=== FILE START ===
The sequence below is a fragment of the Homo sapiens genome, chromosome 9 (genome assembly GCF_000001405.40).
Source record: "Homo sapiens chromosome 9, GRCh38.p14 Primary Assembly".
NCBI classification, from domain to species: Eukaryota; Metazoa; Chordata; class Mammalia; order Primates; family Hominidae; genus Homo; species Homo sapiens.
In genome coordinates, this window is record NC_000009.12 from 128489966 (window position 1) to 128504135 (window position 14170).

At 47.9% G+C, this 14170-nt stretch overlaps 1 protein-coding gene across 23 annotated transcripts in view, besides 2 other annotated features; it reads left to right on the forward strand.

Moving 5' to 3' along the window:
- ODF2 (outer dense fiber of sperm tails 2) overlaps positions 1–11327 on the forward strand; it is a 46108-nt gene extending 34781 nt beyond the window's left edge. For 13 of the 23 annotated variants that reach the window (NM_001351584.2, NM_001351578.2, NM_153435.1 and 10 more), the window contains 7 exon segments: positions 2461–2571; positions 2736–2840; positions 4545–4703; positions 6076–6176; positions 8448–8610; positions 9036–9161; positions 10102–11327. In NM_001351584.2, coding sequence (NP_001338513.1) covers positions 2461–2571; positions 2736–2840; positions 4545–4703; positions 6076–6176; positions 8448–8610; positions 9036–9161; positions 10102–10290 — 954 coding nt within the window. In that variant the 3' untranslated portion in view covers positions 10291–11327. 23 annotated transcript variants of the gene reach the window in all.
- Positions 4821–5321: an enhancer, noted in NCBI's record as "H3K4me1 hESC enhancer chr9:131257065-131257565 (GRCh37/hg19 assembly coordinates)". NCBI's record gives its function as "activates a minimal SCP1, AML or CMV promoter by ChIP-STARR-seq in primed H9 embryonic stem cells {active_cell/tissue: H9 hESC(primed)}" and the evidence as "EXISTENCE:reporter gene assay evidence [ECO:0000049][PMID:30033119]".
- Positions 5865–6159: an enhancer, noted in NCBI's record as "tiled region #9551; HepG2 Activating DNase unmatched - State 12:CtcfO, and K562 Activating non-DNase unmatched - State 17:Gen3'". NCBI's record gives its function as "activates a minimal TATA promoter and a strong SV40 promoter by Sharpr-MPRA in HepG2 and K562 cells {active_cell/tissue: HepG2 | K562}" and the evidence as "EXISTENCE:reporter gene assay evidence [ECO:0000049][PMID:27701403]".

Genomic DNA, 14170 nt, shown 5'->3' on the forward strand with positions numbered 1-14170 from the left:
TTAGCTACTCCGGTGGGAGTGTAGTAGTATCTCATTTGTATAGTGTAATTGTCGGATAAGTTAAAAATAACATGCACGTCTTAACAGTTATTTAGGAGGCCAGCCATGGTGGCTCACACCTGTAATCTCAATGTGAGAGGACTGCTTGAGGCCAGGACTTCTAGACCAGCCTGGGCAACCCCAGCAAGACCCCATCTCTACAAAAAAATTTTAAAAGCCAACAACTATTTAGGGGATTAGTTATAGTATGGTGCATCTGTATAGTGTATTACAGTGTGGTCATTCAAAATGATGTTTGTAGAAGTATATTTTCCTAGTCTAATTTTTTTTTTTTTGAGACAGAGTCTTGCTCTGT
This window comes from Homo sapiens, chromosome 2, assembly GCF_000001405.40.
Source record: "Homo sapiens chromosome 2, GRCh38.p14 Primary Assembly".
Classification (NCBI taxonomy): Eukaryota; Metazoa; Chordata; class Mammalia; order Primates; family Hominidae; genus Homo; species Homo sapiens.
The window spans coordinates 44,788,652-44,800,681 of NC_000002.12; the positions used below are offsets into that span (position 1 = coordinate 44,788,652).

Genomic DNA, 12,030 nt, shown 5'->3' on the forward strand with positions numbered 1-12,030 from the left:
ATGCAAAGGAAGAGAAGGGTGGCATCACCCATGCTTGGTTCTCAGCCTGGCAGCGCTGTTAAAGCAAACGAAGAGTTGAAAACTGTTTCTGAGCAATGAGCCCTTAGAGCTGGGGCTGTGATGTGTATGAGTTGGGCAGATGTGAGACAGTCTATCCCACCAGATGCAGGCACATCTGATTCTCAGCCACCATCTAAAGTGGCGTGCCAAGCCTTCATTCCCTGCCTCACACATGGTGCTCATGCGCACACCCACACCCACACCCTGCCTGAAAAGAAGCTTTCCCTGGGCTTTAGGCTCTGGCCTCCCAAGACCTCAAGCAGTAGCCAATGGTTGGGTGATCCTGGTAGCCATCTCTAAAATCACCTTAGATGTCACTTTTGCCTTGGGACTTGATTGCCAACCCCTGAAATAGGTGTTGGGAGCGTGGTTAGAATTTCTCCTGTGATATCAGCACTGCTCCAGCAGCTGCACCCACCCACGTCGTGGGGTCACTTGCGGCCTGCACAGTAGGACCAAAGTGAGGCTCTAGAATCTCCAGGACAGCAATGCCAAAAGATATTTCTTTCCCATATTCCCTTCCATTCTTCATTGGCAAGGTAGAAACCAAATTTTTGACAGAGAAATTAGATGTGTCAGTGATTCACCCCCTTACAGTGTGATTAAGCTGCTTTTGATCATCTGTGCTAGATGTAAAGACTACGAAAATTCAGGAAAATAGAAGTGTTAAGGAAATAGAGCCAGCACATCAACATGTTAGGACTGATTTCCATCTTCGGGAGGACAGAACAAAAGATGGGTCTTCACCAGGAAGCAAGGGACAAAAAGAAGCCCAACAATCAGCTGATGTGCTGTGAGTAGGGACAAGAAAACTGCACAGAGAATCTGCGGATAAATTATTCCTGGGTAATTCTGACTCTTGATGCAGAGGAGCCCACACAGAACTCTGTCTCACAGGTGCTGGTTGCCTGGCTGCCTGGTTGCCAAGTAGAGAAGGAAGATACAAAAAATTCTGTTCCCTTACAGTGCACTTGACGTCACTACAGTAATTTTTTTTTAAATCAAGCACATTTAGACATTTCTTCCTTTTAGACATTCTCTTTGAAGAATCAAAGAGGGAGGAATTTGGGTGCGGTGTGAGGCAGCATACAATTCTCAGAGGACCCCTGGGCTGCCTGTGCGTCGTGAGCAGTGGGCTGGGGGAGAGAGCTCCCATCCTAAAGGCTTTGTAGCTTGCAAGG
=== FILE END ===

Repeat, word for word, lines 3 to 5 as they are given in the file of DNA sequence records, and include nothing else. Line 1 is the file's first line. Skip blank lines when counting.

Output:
NCBI classification, from domain to species: Eukaryota; Metazoa; Chordata; class Mammalia; order Primates; family Hominidae; genus Homo; species Homo sapiens.
In genome coordinates, this window is record NC_000009.12 from 128489966 (window position 1) to 128504135 (window position 14170).

At 47.9% G+C, this 14170-nt stretch overlaps 1 protein-coding gene across 23 annotated transcripts in view, besides 2 other annotated features; it reads left to right on the forward strand.